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Vietnam slow to sell off state-owned companies

Observers say government wants to retain veto power

The Vietnamese government plans to sell a mere 3.3% stake in Vinamilk, a state-owned company, in October. (Photo by Yumi Kotani)

HANOI -- The Vietnamese government's plans to fully divest itself of 12 state-owned enterprises have progressed at a snail's pace since being announced last September, raising speculation that in reality Hanoi wants to keep its ownership level high enough to still wield veto power.

The government-backed State Capital Investment Corp., which manages a large portfolio of state-owned companies, said recently that it will unload a 3.3% stake in Vietnam Dairy Products, known as Vinamilk, in October. Even if the sale goes through, SCIC's stake will be kept at 36%. The government can exercise its veto rights as long as its stake is above 35% -- and this is probably what it desires, said an official at a Japanese-affiliated brokerage in Vietnam.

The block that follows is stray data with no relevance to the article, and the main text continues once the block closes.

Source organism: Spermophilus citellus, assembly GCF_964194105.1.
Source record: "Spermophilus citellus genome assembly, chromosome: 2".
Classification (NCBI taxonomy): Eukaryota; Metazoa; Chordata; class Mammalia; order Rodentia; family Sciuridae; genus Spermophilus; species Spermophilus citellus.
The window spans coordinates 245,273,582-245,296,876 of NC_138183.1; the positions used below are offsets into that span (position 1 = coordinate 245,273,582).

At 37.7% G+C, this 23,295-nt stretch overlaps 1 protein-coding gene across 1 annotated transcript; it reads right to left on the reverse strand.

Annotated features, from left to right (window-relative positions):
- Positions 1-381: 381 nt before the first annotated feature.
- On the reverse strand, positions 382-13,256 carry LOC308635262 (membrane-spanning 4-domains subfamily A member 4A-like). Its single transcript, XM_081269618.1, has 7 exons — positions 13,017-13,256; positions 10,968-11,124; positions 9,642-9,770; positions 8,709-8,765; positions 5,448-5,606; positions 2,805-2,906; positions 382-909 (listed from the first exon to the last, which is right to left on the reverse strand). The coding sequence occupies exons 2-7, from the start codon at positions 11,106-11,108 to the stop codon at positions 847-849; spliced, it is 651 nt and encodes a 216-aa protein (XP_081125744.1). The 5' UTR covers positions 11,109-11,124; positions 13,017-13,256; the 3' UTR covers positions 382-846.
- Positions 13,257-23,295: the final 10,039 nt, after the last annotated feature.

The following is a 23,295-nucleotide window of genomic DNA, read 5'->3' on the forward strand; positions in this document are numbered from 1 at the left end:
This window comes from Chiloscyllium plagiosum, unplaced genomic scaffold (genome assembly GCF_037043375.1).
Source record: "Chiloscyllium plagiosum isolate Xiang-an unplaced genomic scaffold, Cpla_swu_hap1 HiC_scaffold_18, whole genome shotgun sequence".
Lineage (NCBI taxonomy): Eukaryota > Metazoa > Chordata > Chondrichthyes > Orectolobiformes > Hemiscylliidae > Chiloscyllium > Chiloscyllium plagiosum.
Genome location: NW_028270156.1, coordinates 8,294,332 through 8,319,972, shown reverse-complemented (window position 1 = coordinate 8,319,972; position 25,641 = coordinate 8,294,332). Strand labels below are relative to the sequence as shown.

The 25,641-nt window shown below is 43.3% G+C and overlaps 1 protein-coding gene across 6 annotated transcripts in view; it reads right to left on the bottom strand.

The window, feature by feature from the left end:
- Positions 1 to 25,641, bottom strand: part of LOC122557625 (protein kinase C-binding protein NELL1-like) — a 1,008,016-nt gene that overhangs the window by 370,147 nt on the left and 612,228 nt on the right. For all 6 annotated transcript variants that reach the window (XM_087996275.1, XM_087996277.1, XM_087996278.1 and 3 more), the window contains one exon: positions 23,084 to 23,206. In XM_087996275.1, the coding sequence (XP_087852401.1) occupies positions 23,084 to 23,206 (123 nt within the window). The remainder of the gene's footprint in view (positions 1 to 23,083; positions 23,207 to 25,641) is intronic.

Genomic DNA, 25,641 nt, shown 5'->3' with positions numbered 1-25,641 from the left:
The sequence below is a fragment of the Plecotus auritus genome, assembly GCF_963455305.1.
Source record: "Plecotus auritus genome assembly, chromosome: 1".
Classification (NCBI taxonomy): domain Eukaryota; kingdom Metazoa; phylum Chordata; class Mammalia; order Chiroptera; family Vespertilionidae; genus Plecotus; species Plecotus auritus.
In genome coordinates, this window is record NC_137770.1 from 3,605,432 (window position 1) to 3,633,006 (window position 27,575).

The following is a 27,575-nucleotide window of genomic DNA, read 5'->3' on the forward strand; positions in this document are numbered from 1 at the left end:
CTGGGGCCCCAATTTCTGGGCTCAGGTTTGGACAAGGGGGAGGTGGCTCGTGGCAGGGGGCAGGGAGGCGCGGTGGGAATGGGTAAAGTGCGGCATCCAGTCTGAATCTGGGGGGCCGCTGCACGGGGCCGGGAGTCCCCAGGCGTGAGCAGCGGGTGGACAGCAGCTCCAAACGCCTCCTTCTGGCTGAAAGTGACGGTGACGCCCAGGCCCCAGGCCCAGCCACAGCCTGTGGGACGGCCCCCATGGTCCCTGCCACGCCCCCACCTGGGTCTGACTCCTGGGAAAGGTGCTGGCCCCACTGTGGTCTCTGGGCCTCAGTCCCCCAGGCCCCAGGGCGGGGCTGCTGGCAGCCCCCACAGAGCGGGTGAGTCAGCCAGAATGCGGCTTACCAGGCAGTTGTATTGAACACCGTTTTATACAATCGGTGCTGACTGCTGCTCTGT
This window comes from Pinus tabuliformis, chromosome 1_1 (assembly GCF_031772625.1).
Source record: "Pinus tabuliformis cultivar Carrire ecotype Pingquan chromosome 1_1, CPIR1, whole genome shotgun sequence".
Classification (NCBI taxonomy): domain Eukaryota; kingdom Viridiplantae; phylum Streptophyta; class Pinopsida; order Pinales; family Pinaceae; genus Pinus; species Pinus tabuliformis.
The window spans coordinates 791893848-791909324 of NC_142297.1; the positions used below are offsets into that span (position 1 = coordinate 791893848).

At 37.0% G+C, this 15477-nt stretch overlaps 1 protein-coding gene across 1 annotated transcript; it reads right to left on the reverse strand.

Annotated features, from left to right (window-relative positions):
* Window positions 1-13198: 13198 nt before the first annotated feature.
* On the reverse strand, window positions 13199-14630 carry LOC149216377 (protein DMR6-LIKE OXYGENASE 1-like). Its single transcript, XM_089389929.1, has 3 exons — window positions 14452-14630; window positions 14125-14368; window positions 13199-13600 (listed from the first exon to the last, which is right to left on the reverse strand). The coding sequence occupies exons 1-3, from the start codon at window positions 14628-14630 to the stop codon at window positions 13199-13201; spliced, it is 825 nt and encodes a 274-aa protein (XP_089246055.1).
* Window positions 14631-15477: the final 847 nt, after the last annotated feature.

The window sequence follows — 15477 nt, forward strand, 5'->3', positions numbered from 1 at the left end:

Last December, SCIC announced its intention to sell a 9% stake in Vinamilk, which is the leading Vietnamese dairy company and enjoys strong earnings. Despite the company's stellar profile, there was only one bidder: Singapore-based beverage company Fraser and Neave. Some cited a high price and complicated bidding process. SCIC ended up selling just a 5.4% interest.

Similarly, the government may intend to hold onto its veto power in Saigon Beer Alcohol Beverage, known as Sabeco. It is expected to reduce its stake to 35.6% from 89.6% now. Details such as the timing of the sale and price are not yet known.

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